Later in the afternoon I was introduced to the two officers who would be grading me and my patrol on everything we did that week.  They were both Army Rangers.  I don’t remember their names, but I liked them both, mostly because they treated me as if I was an equal since I was wearing an Airborne Ranger patch on the right shoulder of my uniform.  When you wear any patch on the right shoulder it tells everyone that you served with that unit in a combat zone.  I had served with November Company 75th Airborne Rangers attached to the 173rd Airborne Brigade (separate). The 173rd was the only Army unit, in Viet Nam, on jump status other than Green Berets.  The unit was special, anyone who was fortunate to serve in the 173rd was highly regarded.  To say you served with the Ranger Company was even better.

I called my patrol together and went over the Patrol Order. We all boarded a Chinook helicopter for the flight to somewhere in the “jungles” of Fort Benning. With the rear ramp down my patrol entered the helicopter and took a seat.  My Assistant Patrol Leader and I were the last of my group to board.  The two officers entered after us.  We took our seats; the ramp was raised, and we were off.  I was seated next to one of the officers who was seated right next to the Ramp.  The other officer was across from us with my Assistant Patrol Leader next to him.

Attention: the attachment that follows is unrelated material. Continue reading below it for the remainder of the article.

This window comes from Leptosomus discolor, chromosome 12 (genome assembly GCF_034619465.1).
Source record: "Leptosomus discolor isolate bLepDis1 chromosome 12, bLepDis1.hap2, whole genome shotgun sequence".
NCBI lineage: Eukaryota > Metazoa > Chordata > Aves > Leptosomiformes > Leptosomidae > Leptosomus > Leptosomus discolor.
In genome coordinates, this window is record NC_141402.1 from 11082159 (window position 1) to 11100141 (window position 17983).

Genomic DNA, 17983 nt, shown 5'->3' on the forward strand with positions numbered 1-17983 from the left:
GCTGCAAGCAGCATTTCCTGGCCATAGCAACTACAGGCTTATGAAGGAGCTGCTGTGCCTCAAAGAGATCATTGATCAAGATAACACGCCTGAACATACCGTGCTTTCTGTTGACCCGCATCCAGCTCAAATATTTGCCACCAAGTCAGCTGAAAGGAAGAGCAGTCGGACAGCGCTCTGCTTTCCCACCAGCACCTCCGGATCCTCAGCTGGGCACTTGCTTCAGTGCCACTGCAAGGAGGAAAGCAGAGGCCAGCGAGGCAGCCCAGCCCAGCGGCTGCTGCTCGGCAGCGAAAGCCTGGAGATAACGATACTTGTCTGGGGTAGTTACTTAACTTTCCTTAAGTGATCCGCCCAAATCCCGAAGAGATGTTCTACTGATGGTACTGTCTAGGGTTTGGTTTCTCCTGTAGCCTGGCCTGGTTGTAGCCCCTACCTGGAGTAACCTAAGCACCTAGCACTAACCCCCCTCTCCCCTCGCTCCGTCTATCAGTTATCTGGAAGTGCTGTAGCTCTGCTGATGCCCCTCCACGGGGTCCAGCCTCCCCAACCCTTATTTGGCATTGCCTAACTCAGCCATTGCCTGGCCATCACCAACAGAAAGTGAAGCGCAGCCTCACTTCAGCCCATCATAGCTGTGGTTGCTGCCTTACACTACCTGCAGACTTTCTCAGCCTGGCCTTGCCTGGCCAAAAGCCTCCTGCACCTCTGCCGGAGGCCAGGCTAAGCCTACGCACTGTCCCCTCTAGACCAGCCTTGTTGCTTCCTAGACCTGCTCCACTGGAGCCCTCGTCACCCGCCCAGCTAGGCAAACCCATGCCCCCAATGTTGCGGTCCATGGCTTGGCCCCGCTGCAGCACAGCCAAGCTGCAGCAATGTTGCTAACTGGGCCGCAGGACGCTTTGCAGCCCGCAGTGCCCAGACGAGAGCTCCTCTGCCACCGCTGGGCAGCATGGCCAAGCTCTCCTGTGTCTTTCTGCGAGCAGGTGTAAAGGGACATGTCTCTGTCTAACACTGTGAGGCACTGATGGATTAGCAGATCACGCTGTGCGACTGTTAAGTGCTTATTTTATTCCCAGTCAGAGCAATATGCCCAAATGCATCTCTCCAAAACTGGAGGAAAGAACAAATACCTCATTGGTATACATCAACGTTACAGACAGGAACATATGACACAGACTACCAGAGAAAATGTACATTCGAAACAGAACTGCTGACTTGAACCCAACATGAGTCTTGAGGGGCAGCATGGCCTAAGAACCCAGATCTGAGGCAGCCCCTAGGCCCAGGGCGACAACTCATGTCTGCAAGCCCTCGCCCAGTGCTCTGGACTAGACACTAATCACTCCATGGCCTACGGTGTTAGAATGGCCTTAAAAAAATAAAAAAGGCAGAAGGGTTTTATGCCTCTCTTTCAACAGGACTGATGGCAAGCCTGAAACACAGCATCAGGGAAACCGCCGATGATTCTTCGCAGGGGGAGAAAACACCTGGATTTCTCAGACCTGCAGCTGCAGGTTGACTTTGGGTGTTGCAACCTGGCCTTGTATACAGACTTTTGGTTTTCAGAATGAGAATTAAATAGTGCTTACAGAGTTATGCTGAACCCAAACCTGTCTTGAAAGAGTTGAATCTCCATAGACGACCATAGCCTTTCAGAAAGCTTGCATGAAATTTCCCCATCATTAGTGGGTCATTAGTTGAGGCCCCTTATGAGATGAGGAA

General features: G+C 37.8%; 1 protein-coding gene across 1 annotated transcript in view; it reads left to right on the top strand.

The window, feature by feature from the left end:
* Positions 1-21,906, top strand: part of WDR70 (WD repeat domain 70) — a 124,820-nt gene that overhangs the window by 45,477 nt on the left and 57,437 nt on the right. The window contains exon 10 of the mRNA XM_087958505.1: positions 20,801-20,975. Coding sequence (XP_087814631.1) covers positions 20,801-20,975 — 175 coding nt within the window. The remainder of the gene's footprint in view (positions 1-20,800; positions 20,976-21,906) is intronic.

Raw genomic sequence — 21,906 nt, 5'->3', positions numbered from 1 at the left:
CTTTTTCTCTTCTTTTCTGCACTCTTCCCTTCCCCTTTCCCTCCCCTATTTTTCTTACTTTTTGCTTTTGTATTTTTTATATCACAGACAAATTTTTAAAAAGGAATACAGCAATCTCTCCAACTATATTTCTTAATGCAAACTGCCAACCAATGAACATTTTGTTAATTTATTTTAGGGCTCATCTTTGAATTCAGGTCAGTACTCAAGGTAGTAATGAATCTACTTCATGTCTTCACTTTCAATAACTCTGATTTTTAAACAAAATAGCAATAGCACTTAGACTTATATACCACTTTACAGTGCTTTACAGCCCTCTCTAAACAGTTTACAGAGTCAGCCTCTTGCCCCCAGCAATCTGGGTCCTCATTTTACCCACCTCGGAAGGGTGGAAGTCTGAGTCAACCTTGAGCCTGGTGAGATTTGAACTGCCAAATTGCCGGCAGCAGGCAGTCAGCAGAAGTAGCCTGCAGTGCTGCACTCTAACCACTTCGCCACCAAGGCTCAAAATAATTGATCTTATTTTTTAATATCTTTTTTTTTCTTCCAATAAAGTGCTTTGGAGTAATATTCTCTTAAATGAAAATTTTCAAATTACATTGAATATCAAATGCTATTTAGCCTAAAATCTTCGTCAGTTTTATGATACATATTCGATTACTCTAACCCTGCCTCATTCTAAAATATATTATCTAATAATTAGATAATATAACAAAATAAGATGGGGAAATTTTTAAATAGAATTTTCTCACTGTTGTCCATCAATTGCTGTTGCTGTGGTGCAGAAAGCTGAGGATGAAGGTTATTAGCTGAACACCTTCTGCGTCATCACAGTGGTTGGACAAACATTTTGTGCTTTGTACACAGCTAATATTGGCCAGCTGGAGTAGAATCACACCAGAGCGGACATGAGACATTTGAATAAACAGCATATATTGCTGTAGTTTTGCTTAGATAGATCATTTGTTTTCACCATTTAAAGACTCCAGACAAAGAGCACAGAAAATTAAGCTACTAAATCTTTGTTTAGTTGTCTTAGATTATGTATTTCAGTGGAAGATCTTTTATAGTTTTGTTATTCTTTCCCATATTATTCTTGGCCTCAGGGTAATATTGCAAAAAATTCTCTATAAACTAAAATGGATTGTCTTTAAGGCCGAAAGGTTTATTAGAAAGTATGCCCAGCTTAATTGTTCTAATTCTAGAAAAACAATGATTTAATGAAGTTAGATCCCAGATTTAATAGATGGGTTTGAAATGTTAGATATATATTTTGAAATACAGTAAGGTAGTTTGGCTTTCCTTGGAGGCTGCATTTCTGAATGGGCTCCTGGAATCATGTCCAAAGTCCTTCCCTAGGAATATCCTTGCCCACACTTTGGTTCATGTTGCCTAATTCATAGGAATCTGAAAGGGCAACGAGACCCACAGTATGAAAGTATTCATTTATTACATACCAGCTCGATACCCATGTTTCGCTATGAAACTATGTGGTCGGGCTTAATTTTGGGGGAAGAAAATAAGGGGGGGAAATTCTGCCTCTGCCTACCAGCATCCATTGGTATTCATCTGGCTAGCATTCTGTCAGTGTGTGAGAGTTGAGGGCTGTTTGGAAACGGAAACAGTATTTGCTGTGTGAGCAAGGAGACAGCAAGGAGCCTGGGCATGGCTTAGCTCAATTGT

We began to fly “nap of the earth” to our location.  The helicopter while flying nap of the earth follows the earth’s contours. It flies very fast while twisting and turning sharply and flying up and down.  This is to make it difficult for an enemy to hit it while in the air.  It was a wild ride, but something I had experienced many times in Viet Nam. I looked about my men and could see that some of them appeared to be getting sick to their stomach.